However, there are some confusing elements to the reports of Mustafin's time in Syria. According to one news report, Mustafin's group took part in the offensives against the Armenian Christian town of Kassab in Latakia. However, that offensive took place in March, after Mustafin is alleged to have left Syria. There were major rebel offensives in Latakia in 2013, however, but not in Kassab.

Radicalized In Egypt?

According to the indictment, Mustafin became interested in religion as a high-school student, when his mother and aunt began to attend a mosque. Mustafin studied at the Russian Islamic University in Kazan and then went to Egypt in 2008, where he wanted to continue his education at the prestigious Al-Azhar University in Cairo.

It was in Egypt, prosecutors claim, that Mustafin became radicalized. After he failed to pass the entrance exams to Al-Azhar, he allegedly fell in with a group of men who introduced him to "Salafist concepts," although no more details were given.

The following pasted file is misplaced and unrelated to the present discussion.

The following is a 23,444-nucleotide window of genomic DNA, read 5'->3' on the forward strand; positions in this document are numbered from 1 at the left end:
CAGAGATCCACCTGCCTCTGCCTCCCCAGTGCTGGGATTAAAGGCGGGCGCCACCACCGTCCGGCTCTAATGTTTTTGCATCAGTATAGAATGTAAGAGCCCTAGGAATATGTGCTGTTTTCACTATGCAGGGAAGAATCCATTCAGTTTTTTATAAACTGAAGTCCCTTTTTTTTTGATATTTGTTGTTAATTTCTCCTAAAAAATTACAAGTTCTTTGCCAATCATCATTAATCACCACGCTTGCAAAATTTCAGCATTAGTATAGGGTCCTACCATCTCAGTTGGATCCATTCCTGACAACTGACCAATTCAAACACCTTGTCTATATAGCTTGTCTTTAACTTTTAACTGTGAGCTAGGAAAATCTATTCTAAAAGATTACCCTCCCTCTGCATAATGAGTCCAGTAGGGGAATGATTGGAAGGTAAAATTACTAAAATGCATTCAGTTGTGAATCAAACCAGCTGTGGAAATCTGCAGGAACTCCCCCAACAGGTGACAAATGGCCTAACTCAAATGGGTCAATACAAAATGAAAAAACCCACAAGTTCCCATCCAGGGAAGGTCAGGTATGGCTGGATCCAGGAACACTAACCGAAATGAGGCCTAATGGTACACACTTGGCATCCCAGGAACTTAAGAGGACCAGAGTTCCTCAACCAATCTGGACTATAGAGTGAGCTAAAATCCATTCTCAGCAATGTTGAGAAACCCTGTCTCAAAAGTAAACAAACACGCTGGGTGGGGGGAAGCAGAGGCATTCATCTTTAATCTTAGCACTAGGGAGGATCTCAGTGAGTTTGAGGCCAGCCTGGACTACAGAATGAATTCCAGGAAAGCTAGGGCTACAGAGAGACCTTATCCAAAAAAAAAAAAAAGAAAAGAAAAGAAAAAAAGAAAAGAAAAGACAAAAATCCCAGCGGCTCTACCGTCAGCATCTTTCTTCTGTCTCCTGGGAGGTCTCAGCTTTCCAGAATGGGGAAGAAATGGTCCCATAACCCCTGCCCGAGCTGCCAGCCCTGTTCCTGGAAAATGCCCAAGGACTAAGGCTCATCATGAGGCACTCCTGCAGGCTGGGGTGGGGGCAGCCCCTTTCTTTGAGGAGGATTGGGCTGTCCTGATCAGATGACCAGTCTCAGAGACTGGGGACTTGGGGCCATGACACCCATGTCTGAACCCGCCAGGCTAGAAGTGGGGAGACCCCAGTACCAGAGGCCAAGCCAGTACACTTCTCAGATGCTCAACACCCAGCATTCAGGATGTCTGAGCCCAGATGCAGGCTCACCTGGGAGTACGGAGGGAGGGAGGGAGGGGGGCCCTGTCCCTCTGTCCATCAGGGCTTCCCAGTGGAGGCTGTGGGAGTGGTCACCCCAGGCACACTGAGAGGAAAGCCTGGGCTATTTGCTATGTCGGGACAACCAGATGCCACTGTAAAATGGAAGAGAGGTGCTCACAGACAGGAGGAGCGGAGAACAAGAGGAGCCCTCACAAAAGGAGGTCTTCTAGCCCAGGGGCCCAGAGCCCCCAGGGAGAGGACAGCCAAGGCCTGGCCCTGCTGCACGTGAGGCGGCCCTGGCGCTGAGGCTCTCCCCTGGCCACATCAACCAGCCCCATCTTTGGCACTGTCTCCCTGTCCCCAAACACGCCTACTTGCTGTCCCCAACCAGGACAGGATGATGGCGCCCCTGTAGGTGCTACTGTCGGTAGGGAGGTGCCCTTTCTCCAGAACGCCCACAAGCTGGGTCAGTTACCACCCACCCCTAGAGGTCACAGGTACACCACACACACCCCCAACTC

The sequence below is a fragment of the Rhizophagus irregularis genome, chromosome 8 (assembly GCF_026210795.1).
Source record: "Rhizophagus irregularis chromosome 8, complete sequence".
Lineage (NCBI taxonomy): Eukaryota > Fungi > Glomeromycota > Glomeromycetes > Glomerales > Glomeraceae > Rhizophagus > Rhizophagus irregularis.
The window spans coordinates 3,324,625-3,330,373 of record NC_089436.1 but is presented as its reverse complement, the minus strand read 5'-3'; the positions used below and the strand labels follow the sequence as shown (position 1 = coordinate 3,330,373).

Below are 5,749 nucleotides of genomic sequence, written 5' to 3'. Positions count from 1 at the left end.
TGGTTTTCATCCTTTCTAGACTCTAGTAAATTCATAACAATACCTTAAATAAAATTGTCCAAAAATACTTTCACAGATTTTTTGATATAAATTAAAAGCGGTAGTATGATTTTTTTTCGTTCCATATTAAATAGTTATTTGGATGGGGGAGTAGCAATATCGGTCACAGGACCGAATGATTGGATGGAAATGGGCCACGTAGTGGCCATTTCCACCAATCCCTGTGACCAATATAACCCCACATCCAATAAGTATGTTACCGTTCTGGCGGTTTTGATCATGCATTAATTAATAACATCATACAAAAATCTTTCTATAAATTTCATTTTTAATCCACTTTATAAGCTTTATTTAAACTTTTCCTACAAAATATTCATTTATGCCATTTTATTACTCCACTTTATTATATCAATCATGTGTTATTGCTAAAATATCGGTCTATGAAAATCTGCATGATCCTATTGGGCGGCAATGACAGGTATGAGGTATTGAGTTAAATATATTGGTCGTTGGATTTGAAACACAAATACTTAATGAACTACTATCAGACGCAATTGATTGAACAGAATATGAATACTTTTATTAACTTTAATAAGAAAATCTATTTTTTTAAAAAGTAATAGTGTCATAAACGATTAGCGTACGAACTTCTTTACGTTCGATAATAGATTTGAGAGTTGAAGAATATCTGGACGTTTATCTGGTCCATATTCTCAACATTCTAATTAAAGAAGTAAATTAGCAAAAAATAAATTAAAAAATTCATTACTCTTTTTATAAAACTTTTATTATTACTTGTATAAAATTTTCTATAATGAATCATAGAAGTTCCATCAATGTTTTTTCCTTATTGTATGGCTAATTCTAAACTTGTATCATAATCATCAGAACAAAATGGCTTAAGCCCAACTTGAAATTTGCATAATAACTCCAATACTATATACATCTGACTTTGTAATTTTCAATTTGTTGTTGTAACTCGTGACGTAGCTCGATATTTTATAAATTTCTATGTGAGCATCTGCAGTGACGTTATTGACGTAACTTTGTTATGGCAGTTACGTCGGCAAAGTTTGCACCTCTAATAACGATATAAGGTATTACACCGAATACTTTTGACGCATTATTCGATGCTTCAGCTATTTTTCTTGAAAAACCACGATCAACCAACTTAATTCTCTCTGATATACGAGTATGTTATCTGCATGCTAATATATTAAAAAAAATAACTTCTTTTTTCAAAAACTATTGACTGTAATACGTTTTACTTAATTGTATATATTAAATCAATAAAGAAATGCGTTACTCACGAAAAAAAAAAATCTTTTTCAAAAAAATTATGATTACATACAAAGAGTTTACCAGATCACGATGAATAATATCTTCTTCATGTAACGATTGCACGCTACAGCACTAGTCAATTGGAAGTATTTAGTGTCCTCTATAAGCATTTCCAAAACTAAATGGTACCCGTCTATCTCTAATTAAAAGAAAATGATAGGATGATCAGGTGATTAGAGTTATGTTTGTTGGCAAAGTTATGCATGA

Mustafin's father told the court that when his son returned to Kazan he was a changed man, saying that he had fought in Syria.

"He had grown a beard, stopped listening to music even though he used to play in a band, he demanded that we remove images of animals and people from the apartment. He told me he'd been in Syria, where he had waged jihad and fought against the infidels, and he urged me to move to Syria with him," Mustafin's father said.

Mustafin is not the first Russian-speaking militant thought to have been radicalized in Egypt. A notorious militant from the Islamic State (IS) group, known as Abu Jihad, was also thought to have been in Cairo and associated with Al-Azhar University. Abu Jihad, real name Islam Atabiyev, who is known for being a close confidante of IS's military commander in Syria, Umar al-Shishani, and for his video and audio recordings about religious issues, is from Karachai-Cherkessia in the North Caucasus.